- Good choice of software
- Very good accelerometer
- Disappointing camera
- Low grade plastic casing
Review Price free/subscription
Nokia 5800 XpressMusic
Nokia's 5800 XpressMusic was long anticipated when it finally went on sale in the UK on 23 January. It had been shipping in some other countries since last year and by the time we Brits were able to get our hands on it the phone had already sold a million units elsewhere.
You can pick the phone up SIM-free from the Nokia online store or pop along to your operator and get it for prices from free on contract. Vodafone has even bagged an exclusive blue colour highlighted version.
Such prolific availability at UK launch indicates that the 5800 XpressMusic is something of an attention seeker. It is, after all, the first appearance of S60 5th edition, which, vitally, supports touch control. That might be enough to make you want to rush out and buy this handset, but hold your horses. I see this phone as a competent first attempt rather than an all out iPhone killer.
There is no pinch control. There are some sweeping controls - for example, moving through photos and song lists, but the implementation lacks the charm and wow factor of the iPhone's system. It feels more like S60-plus-touch rather than a bottom up designed touch interface. Not surprising, really, as that's what it is.
My heart sunk when I realised there was a stylus sitting in a housing on the casing. I am inclined to think that any mobile that has a touch interface yet comes with a stylus is missing an important trick. Fortunately, I didn't have to resort to using this one.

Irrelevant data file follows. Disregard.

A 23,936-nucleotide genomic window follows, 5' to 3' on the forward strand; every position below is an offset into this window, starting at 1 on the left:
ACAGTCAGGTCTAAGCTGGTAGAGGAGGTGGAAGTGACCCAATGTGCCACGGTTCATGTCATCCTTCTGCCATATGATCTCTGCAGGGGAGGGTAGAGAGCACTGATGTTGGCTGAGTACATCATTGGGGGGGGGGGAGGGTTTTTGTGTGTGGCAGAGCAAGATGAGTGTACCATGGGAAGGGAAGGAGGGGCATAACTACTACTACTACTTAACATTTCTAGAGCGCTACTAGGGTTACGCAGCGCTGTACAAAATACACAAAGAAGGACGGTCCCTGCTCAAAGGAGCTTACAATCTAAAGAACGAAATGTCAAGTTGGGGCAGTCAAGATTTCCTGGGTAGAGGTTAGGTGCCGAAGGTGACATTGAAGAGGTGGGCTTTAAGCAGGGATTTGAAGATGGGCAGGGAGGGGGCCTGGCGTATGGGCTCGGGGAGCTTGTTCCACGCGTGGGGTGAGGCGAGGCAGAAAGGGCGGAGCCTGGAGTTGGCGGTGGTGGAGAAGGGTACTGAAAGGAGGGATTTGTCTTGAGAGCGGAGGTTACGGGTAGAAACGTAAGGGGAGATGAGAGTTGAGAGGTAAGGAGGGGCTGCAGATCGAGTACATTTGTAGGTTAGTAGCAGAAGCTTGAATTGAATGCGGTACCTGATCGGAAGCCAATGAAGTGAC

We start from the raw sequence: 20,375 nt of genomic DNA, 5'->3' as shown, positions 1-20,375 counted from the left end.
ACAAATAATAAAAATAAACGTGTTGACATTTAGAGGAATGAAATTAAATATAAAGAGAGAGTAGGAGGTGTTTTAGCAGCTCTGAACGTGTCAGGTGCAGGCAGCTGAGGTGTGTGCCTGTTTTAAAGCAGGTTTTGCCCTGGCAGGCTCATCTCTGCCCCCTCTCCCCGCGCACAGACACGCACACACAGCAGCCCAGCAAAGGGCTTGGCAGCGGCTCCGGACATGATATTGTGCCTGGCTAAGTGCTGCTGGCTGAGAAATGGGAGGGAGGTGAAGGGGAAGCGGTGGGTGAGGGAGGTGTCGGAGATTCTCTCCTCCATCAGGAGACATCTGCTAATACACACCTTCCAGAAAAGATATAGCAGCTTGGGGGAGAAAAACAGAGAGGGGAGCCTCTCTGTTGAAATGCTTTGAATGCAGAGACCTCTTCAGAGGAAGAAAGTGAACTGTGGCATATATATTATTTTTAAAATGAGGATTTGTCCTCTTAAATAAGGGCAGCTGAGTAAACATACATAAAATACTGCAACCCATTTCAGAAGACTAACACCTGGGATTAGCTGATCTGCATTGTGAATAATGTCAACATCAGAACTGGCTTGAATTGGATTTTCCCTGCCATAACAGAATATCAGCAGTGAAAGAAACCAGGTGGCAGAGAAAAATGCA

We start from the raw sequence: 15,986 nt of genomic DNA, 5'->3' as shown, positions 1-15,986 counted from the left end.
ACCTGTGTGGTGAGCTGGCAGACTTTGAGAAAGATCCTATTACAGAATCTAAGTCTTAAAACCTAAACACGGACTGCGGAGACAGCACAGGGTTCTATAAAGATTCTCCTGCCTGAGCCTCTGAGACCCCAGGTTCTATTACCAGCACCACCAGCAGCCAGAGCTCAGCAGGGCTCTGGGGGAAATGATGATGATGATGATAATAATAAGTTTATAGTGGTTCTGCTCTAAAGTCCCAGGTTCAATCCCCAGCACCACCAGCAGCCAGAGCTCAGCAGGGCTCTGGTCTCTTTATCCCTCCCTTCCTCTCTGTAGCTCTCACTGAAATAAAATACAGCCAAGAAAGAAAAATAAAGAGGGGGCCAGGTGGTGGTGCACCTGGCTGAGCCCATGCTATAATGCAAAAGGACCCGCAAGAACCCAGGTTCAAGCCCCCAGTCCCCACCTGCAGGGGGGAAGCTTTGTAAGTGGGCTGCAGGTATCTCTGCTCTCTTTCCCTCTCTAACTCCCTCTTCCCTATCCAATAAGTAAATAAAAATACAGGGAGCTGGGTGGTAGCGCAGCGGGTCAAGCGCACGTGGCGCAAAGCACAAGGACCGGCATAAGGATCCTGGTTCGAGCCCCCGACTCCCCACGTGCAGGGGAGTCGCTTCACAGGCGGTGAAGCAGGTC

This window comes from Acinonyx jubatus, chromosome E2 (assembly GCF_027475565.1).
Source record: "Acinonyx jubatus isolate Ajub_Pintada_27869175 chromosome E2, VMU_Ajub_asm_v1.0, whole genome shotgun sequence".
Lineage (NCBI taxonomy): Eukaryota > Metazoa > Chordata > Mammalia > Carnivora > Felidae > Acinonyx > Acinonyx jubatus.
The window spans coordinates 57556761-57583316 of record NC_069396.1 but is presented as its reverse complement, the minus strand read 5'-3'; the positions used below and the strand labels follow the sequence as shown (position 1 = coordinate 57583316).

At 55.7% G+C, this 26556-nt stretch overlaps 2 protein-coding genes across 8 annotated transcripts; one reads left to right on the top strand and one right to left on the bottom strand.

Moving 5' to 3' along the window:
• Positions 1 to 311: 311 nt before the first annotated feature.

Text entry is one of those all-important areas where the touch-based user interface has to be superb. If it works well then text messaging and emailing are easy. If not, they are frustrating. In this case, individual keys are small but not too small and there is a gentle vibrating response when you hit a key.
One potential problem is that keys don't actually register till you lift your finger away from them, so there's no chance of really fast typing that can result in physical contact with two keys at once. This may slow down the speedmongers.
Another irritation is that sometimes the screen wants a double tap and I had to get used to when this was the case. One example is choosing, rather than simply highlighting, an option in the music player. Press, wait, nothing happens, press again. Irritating. Still, these niggles aside, I'm inclined to give the touch implementation eight out of 10 for usability.
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